It was our junior year at Bladensburg High School in Maryland when Karen walked into my fifth-period science class and my whole world changed. Like many teenage guys, I was casually playing the field, trying my hand at talking to every girl who caught my eye. And Karen definitely did. I instantly began to strategize a way to woo her, first moving from my seat in the back of the class to one closer to hers in the front row. I tried to speak to her but was immediately shut down with a “Can you stop talking to me?”

That was the moment I decided that getting her to talk to me was a challenge I would enjoy. When I followed her outside after class, Karen was more receptive. We started a conversation and have been talking ever since.

Yes, Karen is my high school sweetheart. The best part about being married to this woman is that I’ve had the opportunity to see her grow from a teenage girl into a loving and supportive wife and mother. Not only is she beautiful but she’s also incredibly smart.

Barely established as individuals, Karen and I were 18 and 19, respectively, when we had our first child. We married a year later. We recognized that there were many things neither of us had yet experienced. While our family and friends questioned whether the marriage would last because we were so young, Karen and I focused on growing together as a couple and family.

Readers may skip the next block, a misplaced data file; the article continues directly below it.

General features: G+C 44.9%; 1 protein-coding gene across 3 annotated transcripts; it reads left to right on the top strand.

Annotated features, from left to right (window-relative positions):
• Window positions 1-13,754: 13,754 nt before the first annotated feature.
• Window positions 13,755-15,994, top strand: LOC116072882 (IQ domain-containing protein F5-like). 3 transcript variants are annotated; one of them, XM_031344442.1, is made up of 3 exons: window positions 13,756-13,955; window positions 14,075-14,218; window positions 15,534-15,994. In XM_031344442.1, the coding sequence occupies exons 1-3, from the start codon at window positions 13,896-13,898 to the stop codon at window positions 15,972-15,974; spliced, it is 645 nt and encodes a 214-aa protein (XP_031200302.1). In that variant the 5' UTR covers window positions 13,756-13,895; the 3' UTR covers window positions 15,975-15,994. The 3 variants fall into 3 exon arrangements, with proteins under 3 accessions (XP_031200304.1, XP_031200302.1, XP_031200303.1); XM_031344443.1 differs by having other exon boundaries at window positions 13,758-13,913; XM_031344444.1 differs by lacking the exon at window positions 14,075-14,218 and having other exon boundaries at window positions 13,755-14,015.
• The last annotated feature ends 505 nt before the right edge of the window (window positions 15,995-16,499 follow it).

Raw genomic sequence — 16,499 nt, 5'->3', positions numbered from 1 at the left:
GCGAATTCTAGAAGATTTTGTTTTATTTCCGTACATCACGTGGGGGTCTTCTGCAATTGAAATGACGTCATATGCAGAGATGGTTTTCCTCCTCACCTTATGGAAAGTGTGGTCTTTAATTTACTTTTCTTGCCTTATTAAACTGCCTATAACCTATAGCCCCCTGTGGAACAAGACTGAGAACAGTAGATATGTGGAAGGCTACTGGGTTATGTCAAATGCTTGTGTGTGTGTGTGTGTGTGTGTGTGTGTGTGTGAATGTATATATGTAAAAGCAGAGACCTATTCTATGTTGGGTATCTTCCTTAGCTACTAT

Loading the player...

Through our relationship, I’ve come to value the simple things that make a marriage work. Chief among them is communication. The times when Karen and I would put the kids to bed, then stay up for hours sharing a cup of Häagen-Dazs ice cream and cashew nuts and just talking—without the TV—helped to sustain us. Then there were the times when one of us was having a stressful day and just needed a few moments alone to unwind. A simple grab of the pinkie was our way of saying, I don’t have a problem with you. I just need 15 minutes to myself.

Sometimes we let the simple things slip away. Our hardest years came when our youngest son was diagnosed with Crohn’s disease. We spent much of our time going in and out of the hospital and rearranging work schedules to feed and drive our other kids to school. Stressed and frustrated, we had to reevaluate our marriage. Seeing Karen’s strength and ability to take control during a crisis reminded me of what a remarkable woman I had married.

Those very same qualities that had attracted me to Karen 28 years ago have blossomed. Over the years, I’ve seen her level of support not only for our children but for me and other people as well. She is my biggest cheerleader, for sure. When I look at the kind of people my kids have turned out to be, I couldn’t have asked for a better mother for them. It brings me comfort as a husband to know that she’s just a pinkie grab away.

As told to Danielle Hester